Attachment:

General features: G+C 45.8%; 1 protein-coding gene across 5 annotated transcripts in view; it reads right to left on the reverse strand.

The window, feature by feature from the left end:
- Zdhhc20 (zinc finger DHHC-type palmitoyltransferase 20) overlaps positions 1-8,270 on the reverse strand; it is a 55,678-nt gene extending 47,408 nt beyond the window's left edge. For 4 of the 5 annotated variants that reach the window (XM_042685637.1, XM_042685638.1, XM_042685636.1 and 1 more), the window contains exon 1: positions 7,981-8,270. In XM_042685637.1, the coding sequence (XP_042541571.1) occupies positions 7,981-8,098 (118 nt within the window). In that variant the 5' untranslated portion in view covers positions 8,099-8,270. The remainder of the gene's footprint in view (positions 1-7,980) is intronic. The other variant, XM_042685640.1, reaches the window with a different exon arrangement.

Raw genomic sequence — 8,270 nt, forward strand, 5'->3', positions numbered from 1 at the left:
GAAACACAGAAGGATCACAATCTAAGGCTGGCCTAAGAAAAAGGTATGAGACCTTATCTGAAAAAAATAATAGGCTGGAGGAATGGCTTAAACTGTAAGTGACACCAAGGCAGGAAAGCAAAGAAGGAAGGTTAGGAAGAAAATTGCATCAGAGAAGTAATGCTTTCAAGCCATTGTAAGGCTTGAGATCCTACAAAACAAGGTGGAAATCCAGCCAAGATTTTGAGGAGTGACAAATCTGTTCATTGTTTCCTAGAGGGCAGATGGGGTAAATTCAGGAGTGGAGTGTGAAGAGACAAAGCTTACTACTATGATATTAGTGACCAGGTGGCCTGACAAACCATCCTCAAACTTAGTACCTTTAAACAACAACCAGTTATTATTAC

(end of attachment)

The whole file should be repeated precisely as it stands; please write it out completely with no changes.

General features: G+C 45.8%; 1 protein-coding gene across 5 annotated transcripts in view; it reads right to left on the reverse strand.

The window, feature by feature from the left end:
- Zdhhc20 (zinc finger DHHC-type palmitoyltransferase 20) overlaps positions 1-8,270 on the reverse strand; it is a 55,678-nt gene extending 47,408 nt beyond the window's left edge. For 4 of the 5 annotated variants that reach the window (XM_042685637.1, XM_042685638.1, XM_042685636.1 and 1 more), the window contains exon 1: positions 7,981-8,270. In XM_042685637.1, the coding sequence (XP_042541571.1) occupies positions 7,981-8,098 (118 nt within the window). In that variant the 5' untranslated portion in view covers positions 8,099-8,270. The remainder of the gene's footprint in view (positions 1-7,980) is intronic. The other variant, XM_042685640.1, reaches the window with a different exon arrangement.

Raw genomic sequence — 8,270 nt, forward strand, 5'->3', positions numbered from 1 at the left:
GAAACACAGAAGGATCACAATCTAAGGCTGGCCTAAGAAAAAGGTATGAGACCTTATCTGAAAAAAATAATAGGCTGGAGGAATGGCTTAAACTGTAAGTGACACCAAGGCAGGAAAGCAAAGAAGGAAGGTTAGGAAGAAAATTGCATCAGAGAAGTAATGCTTTCAAGCCATTGTAAGGCTTGAGATCCTACAAAACAAGGTGGAAATCCAGCCAAGATTTTGAGGAGTGACAAATCTGTTCATTGTTTCCTAGAGGGCAGATGGGGTAAATTCAGGAGTGGAGTGTGAAGAGACAAAGCTTACTACTATGATATTAGTGACCAGGTGGCCTGACAAACCATCCTCAAACTTAGTACCTTTAAACAACAACCAGTTATTATTAC